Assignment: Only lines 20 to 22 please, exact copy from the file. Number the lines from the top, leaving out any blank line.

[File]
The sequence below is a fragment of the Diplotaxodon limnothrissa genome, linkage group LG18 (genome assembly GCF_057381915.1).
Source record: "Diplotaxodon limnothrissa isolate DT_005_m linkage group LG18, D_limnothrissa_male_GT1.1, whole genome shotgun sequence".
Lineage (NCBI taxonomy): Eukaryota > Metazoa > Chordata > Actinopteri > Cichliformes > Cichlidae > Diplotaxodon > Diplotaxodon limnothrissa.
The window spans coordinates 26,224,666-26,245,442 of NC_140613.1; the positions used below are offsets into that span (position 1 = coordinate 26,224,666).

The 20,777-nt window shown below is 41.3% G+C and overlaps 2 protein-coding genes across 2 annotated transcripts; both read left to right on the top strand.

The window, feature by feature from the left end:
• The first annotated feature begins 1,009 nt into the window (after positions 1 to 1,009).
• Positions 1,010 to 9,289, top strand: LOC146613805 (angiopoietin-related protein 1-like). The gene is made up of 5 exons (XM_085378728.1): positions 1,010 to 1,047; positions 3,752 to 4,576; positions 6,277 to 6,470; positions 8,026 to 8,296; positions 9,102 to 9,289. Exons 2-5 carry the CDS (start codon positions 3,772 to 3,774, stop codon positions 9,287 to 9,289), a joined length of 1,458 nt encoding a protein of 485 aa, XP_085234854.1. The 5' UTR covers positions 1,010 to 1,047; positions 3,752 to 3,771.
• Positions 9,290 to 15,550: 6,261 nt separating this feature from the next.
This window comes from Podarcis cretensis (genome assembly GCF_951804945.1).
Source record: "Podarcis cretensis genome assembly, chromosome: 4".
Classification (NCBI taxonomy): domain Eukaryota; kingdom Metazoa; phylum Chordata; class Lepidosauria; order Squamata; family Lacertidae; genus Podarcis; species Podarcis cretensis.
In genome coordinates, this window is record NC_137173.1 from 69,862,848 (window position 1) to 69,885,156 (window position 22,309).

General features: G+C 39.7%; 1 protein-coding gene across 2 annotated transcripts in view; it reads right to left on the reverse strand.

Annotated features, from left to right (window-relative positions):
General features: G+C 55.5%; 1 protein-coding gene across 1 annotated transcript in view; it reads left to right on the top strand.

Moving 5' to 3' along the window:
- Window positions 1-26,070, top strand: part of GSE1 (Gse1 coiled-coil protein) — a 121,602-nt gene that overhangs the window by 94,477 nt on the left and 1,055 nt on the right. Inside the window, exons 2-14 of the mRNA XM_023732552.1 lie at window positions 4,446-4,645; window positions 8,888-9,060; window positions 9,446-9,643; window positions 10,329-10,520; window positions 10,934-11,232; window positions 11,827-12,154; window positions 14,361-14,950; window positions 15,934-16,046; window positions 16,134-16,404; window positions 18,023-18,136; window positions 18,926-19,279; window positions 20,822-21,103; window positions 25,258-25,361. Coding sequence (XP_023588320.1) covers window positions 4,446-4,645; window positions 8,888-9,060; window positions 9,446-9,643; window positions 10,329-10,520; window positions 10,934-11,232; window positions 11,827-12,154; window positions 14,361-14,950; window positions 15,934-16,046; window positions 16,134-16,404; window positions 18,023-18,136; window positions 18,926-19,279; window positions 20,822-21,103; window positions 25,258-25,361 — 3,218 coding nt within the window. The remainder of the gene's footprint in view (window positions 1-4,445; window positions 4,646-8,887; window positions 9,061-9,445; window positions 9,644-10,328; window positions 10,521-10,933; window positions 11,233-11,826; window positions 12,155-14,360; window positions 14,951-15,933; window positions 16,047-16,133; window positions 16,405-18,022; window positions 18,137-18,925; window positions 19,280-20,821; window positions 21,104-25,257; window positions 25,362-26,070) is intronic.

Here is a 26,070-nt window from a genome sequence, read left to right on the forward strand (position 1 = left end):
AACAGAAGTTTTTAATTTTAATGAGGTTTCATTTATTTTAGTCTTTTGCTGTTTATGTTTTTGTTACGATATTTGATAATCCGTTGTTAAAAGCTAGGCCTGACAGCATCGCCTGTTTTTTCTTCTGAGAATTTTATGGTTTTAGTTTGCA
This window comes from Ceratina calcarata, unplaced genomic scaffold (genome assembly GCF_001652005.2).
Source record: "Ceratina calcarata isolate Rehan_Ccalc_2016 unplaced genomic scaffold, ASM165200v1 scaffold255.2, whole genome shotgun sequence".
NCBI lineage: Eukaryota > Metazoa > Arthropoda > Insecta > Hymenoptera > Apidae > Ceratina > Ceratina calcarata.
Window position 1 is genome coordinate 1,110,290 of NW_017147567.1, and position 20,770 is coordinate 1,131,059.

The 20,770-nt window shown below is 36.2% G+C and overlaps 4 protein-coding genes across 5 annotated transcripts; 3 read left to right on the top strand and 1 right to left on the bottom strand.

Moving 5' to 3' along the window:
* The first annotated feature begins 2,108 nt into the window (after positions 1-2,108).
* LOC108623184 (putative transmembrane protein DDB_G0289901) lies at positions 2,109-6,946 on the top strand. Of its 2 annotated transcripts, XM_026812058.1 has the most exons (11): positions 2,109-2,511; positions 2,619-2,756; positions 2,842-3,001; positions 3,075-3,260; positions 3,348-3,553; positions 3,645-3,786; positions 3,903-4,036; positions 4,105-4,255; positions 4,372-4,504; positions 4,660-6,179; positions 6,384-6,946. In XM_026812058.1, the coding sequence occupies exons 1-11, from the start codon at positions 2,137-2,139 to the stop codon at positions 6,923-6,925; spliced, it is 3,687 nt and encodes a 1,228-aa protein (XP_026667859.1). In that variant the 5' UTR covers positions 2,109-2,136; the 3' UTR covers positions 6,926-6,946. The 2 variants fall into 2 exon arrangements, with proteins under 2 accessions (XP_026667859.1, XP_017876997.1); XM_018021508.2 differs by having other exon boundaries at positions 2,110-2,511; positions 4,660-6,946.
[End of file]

AACAGAAGTTTTTAATTTTAATGAGGTTTCATTTATTTTAGTCTTTTGCTGTTTATGTTTTTGTTACGATATTTGATAATCCGTTGTTAAAAGCTAGGCCTGACAGCATCGCCTGTTTTTTCTTCTGAGAATTTTATGGTTTTAGTTTGCA
This window comes from Ceratina calcarata, unplaced genomic scaffold (genome assembly GCF_001652005.2).
Source record: "Ceratina calcarata isolate Rehan_Ccalc_2016 unplaced genomic scaffold, ASM165200v1 scaffold255.2, whole genome shotgun sequence".